Several dozen Indiana school districts closed or shifted to remote instruction Friday following emailed bomb threats, according to Indiana State Police.
The districts that shifted to virtual learning include Noblesville, Center Grove, and Speedway in Central Indiana, according to public statements. But threats were not clustered in a specific region. Schools closed across the state, including northern Indiana districts — such as Northwest Allen County outside of Fort Wayne — and along the Ohio border — such as Union County College Corner Joint School District.
The Indiana State Police said that no suspicious or explosive devices were found as of 9:10 a.m. Friday. In a statement, the police said emails were sent to “several dozen Indiana schools threatening the use of explosive devices that had allegedly been planted on various school campuses.”
“Out of an abundance of caution, troopers throughout the state have been in communication with their local schools to offer assistance and resources,” the statement continued. “School corporations are working with their local law enforcement to make the best decision about their operations today.”
The Indiana Department of Education referred the media to the Indiana State Police statement.
Nationally, schools and colleges have faced a surge of “swatting” calls and emails this year, said Ken Trump, a consultant who runs National School Safety and Security Services. Those are false threats designed to trigger a response from law enforcement.
“These school swatting threats create an upheaval for the entire school community,” said Trump, who is based in Cleveland. “They draw and drain massive law enforcement responses from other needs out in the community. And they cause anxiety for students, staff and parents until they're resolved.”
Trump said threats should be taken seriously and investigated. And schools should increase security after a threat. But he cautioned against closing schools if district and law enforcement officials do not believe threats are credible.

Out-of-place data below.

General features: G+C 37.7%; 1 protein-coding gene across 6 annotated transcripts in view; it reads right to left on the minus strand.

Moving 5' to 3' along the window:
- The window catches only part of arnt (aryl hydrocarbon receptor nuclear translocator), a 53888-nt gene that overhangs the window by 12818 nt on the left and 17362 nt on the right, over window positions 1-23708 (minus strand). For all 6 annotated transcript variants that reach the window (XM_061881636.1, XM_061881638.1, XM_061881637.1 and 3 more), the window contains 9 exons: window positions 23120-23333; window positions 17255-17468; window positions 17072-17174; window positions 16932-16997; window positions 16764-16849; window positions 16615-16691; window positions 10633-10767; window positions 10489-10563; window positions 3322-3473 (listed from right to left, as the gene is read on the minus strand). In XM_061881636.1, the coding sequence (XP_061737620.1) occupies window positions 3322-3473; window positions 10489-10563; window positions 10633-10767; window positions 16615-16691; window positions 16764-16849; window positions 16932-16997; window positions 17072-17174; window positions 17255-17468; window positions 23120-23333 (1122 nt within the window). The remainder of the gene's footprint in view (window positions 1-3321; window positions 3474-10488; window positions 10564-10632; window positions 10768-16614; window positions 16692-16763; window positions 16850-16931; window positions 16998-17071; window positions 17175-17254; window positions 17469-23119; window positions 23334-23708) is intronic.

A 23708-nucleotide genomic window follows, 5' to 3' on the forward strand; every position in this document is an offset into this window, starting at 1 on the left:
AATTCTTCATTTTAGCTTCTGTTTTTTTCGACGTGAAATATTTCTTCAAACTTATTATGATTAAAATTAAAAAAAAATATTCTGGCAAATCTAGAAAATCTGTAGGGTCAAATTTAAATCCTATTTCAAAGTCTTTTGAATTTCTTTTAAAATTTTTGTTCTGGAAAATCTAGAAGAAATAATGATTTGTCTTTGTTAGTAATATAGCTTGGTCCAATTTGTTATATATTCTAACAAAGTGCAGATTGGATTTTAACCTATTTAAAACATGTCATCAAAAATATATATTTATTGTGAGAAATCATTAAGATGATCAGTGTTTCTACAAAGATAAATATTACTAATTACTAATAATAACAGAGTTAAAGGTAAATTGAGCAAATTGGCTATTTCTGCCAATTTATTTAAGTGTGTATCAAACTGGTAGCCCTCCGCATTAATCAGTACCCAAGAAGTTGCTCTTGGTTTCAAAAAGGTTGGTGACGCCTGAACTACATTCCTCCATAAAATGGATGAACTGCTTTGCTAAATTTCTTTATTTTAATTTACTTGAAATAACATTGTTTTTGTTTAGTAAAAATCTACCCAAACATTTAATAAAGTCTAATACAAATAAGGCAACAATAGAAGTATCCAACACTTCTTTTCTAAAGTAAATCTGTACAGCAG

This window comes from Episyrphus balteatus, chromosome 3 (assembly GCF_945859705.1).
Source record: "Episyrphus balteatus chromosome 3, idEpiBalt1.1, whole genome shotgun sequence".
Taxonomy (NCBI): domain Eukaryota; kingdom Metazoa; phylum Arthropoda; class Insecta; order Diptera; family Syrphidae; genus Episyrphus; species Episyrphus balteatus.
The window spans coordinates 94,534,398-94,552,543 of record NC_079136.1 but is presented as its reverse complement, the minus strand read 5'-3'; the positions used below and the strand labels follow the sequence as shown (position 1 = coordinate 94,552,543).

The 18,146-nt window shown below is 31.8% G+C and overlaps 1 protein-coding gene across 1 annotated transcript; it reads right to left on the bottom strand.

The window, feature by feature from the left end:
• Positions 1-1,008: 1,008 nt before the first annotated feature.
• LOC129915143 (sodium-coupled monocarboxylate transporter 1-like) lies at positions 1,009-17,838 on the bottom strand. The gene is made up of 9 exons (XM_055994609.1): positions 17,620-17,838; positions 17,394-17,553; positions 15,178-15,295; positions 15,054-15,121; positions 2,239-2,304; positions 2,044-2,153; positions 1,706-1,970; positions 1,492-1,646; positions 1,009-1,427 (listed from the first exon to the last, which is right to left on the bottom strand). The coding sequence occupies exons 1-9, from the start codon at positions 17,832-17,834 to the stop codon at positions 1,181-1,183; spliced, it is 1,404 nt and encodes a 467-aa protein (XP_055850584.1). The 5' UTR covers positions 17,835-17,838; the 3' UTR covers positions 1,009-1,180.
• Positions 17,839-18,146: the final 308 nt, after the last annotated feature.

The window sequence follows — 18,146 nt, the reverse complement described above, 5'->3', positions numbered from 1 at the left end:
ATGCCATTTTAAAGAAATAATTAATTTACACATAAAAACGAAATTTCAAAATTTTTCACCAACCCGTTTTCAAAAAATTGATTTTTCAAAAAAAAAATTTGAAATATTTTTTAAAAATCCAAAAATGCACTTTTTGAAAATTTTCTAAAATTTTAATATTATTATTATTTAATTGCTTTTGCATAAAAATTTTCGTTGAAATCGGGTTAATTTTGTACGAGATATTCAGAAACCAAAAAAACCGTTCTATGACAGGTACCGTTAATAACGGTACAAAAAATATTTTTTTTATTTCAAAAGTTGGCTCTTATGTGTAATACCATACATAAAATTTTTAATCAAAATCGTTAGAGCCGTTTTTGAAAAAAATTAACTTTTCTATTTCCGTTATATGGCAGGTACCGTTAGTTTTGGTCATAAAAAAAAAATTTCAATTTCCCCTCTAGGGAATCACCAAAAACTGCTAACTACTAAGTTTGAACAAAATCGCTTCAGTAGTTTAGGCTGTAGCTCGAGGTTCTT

“If you evacuate and close today for a threat that you believe is not credible, you're going to do the same thing next week, the week after and so on,” Trump said. “And that's just going to attract more likely threats because the threat makers are seeing and getting the reaction that they want.”
That was the approach the Edinburgh school district took in Johnson County. The district’s schools opened despite receiving a threat because it was not considered credible, according to a statement.
“Both school buildings were searched last night and again this morning by law enforcement and school administration,” the statement continued. “The safety of our students and staff is our top priority. We would not be in session if we believed that anyone's safety was in jeopardy. A strong police presence will be at both schools as a precaution.”
Some parents, however, feel that schools should be cautious when they receive threats — even if that means closing or going into lockdown for threats that aren’t credible.
Frankton-Lapel Community Schools, a district nearly an hour northeast of Indianapolis, serves roughly 3,000 students. Crystal Ake, the mother of four daughters in the district, said she received an alert that classrooms would switch to remote learning at 6 a.m.
“I was half in shock, but half not,” Ake said. “Because [of] the world that we're living in right now, These things are unfortunately happening everywhere. But in our small town, that was kind of a big shock.”
Ake wasn’t sure if this was a credible threat, since local kids have previously made threats to schools in the district. But she’s glad the district responded this way.
“I’m sure by six o'clock, there were already parents headed to work and trying to get the kids in the before-care system that opens at six,” Ake said. “And I'm sure that was probably frustrating. But at the end of the day, it's so much better to know that they will just automatically call off everything if there's even a hint of a threat.”
Indianapolis Public Schools and Fort Wayne Community Schools, the largest districts in the state, did not receive threats. Both schools were open for in-person instruction on Friday.
This story has been updated.